Croatian history is filled with wars and fights for homeland. Often those events are subject of stories and legends but, sometimes, they fall into oblivion. Only few years back I learned of one such event when I received a copy of an old booklet.
The booklet was written by well known local writer Boško Desnica who was known for his work on preserving local heritage.
Zemunik in History
Zemunik is a small village near Zadar and it was an important fortress ever since the start of the Turkish invasion. The village is located in the fertile fields na archaeological evidence proves a very long continuity of life in this area. The village got its name after underground huts that people were living in back in the ancient times. Some writers also called these folks myrmidons after the ancient Greek tribe that lived underground. Of course, this simple folk had nothing to do with the brave warriors of Trojan times.
Zemunik came under the Turkish rule in 1570. It was a great time for the village as it grew rapidly into an important outpost of the Ottoman rule in Dalmatia. Close to Venetian Zadar. It had a mosque and a large fortress protecting a local ruler.
In 1647, Venetian general Pisani was conducting a military operations in the vicinity of Zadar and got Zemunik under siege.
The siege was brought to the end only after the Venetians showed the old Halilbeg the arms and clothes of his dead son Durakbeg who went to get help. The old warrior did not see a way out and he surrendered. Venetian governor Foscolo did not keep his word and captured Halilbeg to send him to fortress in Brescia for the remaining nine years of his life.
Venice had a plan to divide their land in Dalmatia from the Turkish territories by creating a no-mans land by using scorched–earth method. As a result, Zemunik was nearly leveled never to recover. Once prosperous town was now completely abandoned.
In 1669. the peace accord between the Turks and Venetians allowed Turks to return to the area. In 1671. the whole region of Ravni Kotari, near Zadar, belonged to Turks again. All the morlach families that moved into the region now had to move again. To the narrow coastal strip of Venetian Dalmatia. Not nearly as fertile as the planes of Ravni Kotari.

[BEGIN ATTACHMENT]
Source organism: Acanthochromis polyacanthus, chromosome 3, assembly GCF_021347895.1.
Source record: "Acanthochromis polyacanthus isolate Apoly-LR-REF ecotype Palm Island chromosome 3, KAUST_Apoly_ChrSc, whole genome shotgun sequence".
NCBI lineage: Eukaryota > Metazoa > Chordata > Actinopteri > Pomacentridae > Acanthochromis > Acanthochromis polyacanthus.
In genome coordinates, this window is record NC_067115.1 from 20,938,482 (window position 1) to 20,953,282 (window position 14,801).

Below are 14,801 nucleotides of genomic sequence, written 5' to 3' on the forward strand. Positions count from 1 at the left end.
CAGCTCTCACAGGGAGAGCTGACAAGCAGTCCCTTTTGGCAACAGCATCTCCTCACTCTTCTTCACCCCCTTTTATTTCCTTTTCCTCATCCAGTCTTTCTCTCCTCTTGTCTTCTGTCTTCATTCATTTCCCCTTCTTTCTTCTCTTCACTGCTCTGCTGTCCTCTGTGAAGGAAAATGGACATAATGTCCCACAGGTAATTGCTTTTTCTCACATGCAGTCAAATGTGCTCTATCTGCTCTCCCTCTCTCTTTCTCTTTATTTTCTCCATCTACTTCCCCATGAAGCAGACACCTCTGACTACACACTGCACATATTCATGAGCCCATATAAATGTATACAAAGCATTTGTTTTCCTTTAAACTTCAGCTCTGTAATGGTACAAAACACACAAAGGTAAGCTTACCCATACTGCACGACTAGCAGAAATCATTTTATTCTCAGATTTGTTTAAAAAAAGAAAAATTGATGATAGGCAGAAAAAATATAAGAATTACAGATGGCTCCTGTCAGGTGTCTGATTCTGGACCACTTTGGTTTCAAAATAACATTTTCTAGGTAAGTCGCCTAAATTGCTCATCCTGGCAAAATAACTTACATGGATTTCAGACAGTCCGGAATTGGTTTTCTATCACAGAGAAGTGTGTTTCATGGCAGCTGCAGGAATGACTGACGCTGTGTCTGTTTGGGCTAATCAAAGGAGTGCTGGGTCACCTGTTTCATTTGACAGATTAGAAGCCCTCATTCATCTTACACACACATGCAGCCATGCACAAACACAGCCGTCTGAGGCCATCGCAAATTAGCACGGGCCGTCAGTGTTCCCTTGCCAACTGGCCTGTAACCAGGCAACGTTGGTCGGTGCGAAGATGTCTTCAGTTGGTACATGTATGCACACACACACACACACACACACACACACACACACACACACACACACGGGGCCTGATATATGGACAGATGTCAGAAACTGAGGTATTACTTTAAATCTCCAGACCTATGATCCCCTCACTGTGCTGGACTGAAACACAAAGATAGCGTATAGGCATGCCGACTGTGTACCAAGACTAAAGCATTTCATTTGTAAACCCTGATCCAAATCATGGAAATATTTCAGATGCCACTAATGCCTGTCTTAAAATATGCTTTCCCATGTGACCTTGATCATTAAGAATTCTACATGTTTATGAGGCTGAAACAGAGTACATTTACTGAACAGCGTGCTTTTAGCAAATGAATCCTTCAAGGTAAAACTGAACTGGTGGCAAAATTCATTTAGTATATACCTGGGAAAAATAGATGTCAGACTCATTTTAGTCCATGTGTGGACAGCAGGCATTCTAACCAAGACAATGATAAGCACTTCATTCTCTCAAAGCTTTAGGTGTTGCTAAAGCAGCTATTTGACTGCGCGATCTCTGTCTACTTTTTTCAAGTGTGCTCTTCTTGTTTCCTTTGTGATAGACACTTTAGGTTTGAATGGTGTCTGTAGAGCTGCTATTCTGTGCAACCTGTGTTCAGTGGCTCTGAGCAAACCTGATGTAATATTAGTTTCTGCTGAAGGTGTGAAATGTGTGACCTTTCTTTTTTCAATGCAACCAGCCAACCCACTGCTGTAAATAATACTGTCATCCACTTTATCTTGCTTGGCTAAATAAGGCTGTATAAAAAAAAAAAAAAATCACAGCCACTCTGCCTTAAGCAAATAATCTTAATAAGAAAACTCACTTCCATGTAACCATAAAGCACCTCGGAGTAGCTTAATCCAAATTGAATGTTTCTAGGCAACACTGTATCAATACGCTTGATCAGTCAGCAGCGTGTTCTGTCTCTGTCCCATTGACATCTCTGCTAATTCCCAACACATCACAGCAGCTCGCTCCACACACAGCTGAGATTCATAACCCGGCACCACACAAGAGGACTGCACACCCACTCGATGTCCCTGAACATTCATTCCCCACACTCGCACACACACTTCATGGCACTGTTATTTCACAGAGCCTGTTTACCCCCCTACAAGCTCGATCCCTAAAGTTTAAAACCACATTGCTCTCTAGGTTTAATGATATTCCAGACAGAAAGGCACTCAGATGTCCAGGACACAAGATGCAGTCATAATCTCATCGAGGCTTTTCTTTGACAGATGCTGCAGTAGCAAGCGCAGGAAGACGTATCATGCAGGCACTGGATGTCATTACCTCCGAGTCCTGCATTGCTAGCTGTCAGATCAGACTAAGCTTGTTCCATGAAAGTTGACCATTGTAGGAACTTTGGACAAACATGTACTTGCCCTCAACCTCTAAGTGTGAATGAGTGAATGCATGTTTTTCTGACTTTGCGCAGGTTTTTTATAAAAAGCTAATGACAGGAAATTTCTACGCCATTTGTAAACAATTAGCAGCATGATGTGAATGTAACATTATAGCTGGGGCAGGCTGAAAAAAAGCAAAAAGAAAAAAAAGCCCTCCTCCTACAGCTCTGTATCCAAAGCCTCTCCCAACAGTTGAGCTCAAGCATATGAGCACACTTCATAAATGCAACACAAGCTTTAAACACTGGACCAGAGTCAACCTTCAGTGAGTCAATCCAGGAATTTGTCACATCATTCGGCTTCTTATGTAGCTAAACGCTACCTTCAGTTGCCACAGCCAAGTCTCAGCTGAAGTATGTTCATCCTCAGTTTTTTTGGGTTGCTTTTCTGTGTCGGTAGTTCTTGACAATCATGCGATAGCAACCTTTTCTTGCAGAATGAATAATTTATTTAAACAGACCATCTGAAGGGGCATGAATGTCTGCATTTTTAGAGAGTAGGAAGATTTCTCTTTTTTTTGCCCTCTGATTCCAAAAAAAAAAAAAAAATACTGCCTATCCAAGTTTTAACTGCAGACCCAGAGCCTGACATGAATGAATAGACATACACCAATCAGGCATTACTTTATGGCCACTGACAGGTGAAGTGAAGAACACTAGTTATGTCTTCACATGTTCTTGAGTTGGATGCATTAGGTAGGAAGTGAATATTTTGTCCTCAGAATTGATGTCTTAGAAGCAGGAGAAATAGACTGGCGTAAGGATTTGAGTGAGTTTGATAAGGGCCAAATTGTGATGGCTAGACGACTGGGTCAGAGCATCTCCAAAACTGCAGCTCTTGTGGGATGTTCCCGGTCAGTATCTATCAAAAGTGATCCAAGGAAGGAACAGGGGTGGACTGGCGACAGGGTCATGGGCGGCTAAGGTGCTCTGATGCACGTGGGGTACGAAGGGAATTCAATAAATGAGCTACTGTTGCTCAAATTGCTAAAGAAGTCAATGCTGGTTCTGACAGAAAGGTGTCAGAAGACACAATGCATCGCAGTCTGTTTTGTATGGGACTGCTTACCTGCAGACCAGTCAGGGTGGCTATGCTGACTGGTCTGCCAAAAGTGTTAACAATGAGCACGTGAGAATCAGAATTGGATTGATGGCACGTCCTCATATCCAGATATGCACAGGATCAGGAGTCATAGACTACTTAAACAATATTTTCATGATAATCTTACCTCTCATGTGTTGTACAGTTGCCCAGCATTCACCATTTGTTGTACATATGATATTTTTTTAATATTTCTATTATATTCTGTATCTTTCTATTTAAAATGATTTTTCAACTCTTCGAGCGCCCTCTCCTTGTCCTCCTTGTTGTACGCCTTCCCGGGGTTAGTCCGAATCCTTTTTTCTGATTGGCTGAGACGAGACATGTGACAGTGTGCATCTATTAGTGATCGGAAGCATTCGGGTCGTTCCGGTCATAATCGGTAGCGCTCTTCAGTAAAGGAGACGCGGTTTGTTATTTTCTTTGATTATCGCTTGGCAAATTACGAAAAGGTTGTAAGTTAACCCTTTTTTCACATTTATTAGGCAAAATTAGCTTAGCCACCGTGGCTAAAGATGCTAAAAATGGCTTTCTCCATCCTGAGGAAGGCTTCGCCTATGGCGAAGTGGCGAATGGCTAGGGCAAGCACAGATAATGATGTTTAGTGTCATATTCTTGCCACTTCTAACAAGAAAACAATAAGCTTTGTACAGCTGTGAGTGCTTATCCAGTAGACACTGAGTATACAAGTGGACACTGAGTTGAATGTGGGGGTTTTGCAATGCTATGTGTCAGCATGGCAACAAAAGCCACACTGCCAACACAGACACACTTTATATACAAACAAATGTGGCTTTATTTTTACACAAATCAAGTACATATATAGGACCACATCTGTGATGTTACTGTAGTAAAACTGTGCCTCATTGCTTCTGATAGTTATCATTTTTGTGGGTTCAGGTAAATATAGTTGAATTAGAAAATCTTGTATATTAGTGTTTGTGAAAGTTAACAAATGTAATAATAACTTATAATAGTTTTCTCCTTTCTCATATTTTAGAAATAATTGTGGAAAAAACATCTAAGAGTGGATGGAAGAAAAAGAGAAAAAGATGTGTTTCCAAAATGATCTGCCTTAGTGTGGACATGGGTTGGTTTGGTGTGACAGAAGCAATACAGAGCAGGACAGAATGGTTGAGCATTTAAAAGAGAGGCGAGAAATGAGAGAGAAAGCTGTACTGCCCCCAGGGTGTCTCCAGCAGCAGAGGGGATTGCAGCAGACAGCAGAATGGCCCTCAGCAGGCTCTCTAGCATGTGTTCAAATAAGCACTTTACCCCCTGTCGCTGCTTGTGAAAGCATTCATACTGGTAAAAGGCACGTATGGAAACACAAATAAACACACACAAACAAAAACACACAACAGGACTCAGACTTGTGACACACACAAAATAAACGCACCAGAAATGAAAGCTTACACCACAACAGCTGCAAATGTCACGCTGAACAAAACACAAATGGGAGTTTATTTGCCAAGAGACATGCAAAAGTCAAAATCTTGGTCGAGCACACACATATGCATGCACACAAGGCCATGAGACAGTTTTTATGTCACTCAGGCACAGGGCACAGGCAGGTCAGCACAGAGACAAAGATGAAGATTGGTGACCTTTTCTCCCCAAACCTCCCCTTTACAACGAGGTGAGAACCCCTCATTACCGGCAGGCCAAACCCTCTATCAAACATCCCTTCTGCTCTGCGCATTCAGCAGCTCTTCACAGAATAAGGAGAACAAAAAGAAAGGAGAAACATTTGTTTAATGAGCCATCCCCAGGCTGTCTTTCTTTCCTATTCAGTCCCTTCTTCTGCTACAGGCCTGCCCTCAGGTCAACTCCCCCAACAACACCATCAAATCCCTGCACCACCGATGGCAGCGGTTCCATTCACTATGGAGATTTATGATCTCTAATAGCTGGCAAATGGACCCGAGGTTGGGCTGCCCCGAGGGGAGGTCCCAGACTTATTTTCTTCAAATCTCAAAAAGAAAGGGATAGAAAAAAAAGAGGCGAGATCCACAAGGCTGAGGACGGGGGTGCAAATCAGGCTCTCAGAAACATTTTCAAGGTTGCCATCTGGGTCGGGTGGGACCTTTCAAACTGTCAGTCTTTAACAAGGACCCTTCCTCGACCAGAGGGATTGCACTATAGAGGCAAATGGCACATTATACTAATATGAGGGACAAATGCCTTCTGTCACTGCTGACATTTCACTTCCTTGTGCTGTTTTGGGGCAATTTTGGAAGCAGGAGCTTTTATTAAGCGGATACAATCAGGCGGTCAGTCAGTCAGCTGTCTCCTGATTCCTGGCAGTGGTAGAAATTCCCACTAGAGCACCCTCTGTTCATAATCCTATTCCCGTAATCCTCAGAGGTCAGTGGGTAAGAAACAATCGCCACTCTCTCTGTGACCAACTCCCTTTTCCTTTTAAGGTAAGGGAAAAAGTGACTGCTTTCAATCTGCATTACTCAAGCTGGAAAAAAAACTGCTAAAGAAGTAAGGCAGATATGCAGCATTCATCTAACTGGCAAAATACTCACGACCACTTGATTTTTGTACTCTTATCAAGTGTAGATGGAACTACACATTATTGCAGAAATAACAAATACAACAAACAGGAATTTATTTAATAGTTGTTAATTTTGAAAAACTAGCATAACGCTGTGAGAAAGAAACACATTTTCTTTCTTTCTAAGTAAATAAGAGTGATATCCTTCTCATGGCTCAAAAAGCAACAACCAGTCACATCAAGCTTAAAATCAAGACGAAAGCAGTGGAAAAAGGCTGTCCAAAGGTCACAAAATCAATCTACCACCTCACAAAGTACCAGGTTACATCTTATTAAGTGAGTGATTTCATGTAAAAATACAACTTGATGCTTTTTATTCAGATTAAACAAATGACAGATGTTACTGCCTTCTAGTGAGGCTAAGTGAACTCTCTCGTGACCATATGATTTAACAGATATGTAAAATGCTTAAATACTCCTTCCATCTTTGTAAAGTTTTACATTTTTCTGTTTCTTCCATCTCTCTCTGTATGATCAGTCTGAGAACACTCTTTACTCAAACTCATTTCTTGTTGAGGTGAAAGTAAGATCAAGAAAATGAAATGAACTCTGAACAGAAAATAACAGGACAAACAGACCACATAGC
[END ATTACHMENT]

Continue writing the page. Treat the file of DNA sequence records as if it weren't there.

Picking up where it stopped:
Consequently, that led to the utmost poverty and discontent. As Venice did a pretty through job of implementing scorched-earth policy in the region, there were very few places worth returning for the Turks so they only came back to the major towns: Skradin, Obrovac, Ostrovica, Perušić Benkovački, Vrana. Places where a normal life could have been reestablished with small shops and crafts.
As the discontent and poverty of the Christian folks grew, they started getting into Turkish lands for pastures and farming. Since the population of the Turkish territories was very small , the Turkish lords gave permissions to Christians to work on their lands across the border. Some of these Christians came to Zemunik and built small huts in the ruins of this once prosperous town.
But, in the year 1682. the grandsons of former ruler Halilbeg, decided to rebuild Zemunik. Hasanbeg came to Zemunik with large entourage, waving flags and banners, beating drums. He immediately burned down Christian huts and started rebuilding the fortress of his ancestors. And then came September 17th 1682.
That did not sit well with Christian folks who had valid contracts for farming till next Đurđevdan. In the firce discussion that followed – as Hasanbeg did not care about the documents and contracts – one of the Christian negotiators got killed. Consequently, one Vuk Lukačina from Biograd was murdered and suddenly all hell broke loose. As a result, in the fighting that started, Hasanbeg and about 200 Turks were cut down.
The fragile peace was nearly over and Venetian commanders in Dalmatia did all they could to stop the further bloodshed. All army units and paramilitaries were placed on the highest state of alert.
The Turks were furious and did not even listen to reports of the event. Turkish authorities demanded as many Christians as they lost of their own. Head for head. Plus, Venice had to pay money to the families that lost their kin in Zemunik. If the main Venetian negotiator was not able to to provide requested, he was to be imprisoned and, most likely, executed at Yedikule (https://en.wikipedia.org/wiki/Yedikule_Fortress).
Finally, Venice and Turks came to agreement. Venice paid 225 000 golden coins to Turks for all damages and no one was executed. Probably the famous Venetian zecchino. The design of the Venetian gold ducat, or zecchino, remained unchanged for over 500 years, from its introduction in 1284 to the takeover of Venice by Napoleon in 1797. No other coin design has ever been produced over such a long historical period.
Hence, according to some calculations, today’s value of one zecchino would be cca 150 USD.
Making the total paid in damages – 33 750 000 USD.
Since it is really hard to to get the exact value, this is most likely wrong calculation but still illustrates that the damages Venice had to pay were extremely high.
Ottomans left this part of Dalmatia for good in 1699. The military operations from the Second Siege of Vienna (1683) to the final peace treaty ( The Treaty of Karlowitz ) in 1699. marked the end of Turkish rule in Dalmatia. As a result, Zemunik never grew back to its former glory but this event, being one of the bloodiest acts of rebellion against the Turkish rule in Croatia, slowly faded. Like many times in the past, our ancestors had to brutally fight for freedom.